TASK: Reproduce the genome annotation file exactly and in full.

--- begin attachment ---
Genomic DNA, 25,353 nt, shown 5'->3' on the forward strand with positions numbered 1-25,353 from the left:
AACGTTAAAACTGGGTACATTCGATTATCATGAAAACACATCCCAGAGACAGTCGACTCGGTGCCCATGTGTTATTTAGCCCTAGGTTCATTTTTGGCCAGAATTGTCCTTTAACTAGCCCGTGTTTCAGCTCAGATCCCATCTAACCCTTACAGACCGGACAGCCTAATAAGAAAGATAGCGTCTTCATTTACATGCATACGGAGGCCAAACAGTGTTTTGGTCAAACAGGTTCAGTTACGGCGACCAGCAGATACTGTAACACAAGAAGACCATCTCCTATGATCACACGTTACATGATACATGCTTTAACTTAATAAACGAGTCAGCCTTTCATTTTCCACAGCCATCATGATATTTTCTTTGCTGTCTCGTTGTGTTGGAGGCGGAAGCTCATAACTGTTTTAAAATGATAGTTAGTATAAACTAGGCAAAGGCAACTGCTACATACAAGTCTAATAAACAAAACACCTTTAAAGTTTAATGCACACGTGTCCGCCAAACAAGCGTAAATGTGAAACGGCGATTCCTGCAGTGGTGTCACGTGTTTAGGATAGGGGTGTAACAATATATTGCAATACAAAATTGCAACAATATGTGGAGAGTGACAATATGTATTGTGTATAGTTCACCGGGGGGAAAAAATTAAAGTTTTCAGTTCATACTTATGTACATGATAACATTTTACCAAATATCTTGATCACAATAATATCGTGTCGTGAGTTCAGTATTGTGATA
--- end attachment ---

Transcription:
Genomic DNA, 25,353 nt, shown 5'->3' on the forward strand with positions numbered 1-25,353 from the left:
AACGTTAAAACTGGGTACATTCGATTATCATGAAAACACATCCCAGAGACAGTCGACTCGGTGCCCATGTGTTATTTAGCCCTAGGTTCATTTTTGGCCAGAATTGTCCTTTAACTAGCCCGTGTTTCAGCTCAGATCCCATCTAACCCTTACAGACCGGACAGCCTAATAAGAAAGATAGCGTCTTCATTTACATGCATACGGAGGCCAAACAGTGTTTTGGTCAAACAGGTTCAGTTACGGCGACCAGCAGATACTGTAACACAAGAAGACCATCTCCTATGATCACACGTTACATGATACATGCTTTAACTTAATAAACGAGTCAGCCTTTCATTTTCCACAGCCATCATGATATTTTCTTTGCTGTCTCGTTGTGTTGGAGGCGGAAGCTCATAACTGTTTTAAAATGATAGTTAGTATAAACTAGGCAAAGGCAACTGCTACATACAAGTCTAATAAACAAAACACCTTTAAAGTTTAATGCACACGTGTCCGCCAAACAAGCGTAAATGTGAAACGGCGATTCCTGCAGTGGTGTCACGTGTTTAGGATAGGGGTGTAACAATATATTGCAATACAAAATTGCAACAATATGTGGAGAGTGACAATATGTATTGTGTATAGTTCACCGGGGGGAAAAAATTAAAGTTTTCAGTTCATACTTATGTACATGATAACATTTTACCAAATATCTTGATCACAATAATATCGTGTCGTGAGTTCAGTATTGTGATA